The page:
February 16, 2020
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Reinventing The Party

Sonia at Panchmarhi: "There is nothing permanent about uncertain mandates and coalitions"

Reinventing The Party

IT is a time for introspection," said Sonia Gandhi kicking off the three-day conclave of the Congress party in the salubrious climes of Panchmarhi in Madhya Pradesh on September 4. What she didn't put into so many words, was that it was also a time for reinvention. Over two decades after the party's first 'brainstorming' session at Narora when Indira Gandhi was prime minister, the Congress sought last week once again to position itself as the party of governance. The focus, therefore, was on attempting to be all things to all people—something which the party had managed with a degree of success for nearly half-a-century.

Marked by an almost brutal, if overdue, self-criticism, the Congress grappled with ways to replicate the all-encompassing social coalition it represented in the past and which made it such a monster at the hustings. The means of marrying socialist rhetoric with "well thought-out" liberalisation and of reclaiming the party's secular moorings formed the thrust of the debate.

The immediate concerns of realpolitik were clear at the outset: the party's priority was the assembly polls and not destabilis-ing the BJP government. But, added Sonia Gandhi in her inaugural address, "if and when the need arises" the Congress would fulfill its responsibility and "provide stability and progress". Meanwhile, it should concentrate on addressing its shortcomings "freely, fairly and responsibly". Thus emboldened, Congress leaders proceeded to let their hair down, though ever so cautiously. Some of the self-inflicted barbs were close to the truth. A former PCC chief described the Congress as the political equivalent of Jurassic Park—complete with dinosaurs.

SHARP differences were the order of the day, especially on economic policy, there was also a measure of consensus—particularly on strengthening the organisation. In her hard-hitting inaugural address, the Congress president admitted to setbacks on several fronts. That the 'general perception' was that the party had compromised on secularism. It had failed to accommodate the aspirations of a new generation of Dalits, STs and OBCs (reasons for the Congress decline in the north). It had engaged in intra-party feuds at the expense of responsiveness in public life. The party, she felt, needed to "restore its ethical and moral foundations".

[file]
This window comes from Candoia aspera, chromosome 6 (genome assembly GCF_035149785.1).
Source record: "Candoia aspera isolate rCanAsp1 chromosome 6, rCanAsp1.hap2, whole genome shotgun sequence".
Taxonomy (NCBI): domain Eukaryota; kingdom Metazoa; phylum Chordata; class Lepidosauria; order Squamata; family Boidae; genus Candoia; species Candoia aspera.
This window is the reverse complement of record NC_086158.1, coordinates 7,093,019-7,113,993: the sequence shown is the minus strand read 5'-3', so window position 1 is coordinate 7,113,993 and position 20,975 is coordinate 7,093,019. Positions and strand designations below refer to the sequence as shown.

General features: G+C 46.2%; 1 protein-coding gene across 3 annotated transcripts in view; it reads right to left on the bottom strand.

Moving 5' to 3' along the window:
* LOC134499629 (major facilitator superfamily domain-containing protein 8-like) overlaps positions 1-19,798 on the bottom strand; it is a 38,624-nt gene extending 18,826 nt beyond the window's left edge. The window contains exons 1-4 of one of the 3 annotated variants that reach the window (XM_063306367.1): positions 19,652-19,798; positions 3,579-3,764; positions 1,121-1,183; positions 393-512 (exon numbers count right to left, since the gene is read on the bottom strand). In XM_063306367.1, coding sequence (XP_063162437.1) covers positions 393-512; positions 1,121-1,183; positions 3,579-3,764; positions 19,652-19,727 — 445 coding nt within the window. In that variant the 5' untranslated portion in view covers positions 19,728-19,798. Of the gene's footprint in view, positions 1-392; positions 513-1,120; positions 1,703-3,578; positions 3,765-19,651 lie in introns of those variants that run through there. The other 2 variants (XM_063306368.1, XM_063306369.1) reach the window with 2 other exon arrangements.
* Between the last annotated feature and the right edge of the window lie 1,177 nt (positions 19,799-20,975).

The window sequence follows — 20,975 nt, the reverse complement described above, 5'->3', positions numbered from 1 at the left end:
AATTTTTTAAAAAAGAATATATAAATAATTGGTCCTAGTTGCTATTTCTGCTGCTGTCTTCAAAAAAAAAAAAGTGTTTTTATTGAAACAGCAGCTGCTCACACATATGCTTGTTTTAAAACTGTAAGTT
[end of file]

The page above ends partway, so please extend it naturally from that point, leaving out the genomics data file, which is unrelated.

The 250-odd delegates were split into five groups to discuss the Congress strategy on the political scene, foreign policy, economy, organisational matters and agriculture. Under Sonia's watchful eye, there were no fun and games. The approach papers, in preparation for weeks, had been drafted and redrafted. The changes reflected the differing opinions in the party. For instance, the party's stand on 33 per cent reservation for women was diluted at Panchmarhi—from an absolute commitment to the "need for discussion with various groups" with a view to bringing it about. And on the CTBT, the wishy-washy first draft gave way to strong opposition to signing the treaty.

The political paper admitted that the Congress "seems consumed by a desire to perpetuate itself in power" and that "coming to power regardless of means and methods has affected the image and electability of the Congress". It acknowledged that the party failed to share power with disadvantaged sections, tending towards "a closed circuit controlled by oligarchies, factions and certain manipulative personalities at different levels". Addressing the question mark on Sonia Gandhi's electoral saleability after the Lok Sabha polls, it said the party was overly dependent on a single charismatic leader.

One-party dominance was admitted to be a "thing of the past" and the paper advocated talks with other parties. But Sonia questioned the premise that coalition politics is here to stay: "There is nothing permanent about uncertain mandates and coalitions". The approach paper noted with relief that anti-Congressism, represented by the alliance between fundamentalist forces and the Left in 1989, seemed a thing of the past. The new atmosphere had to be taken advantage of without spelling out the party's relationship with potential partners.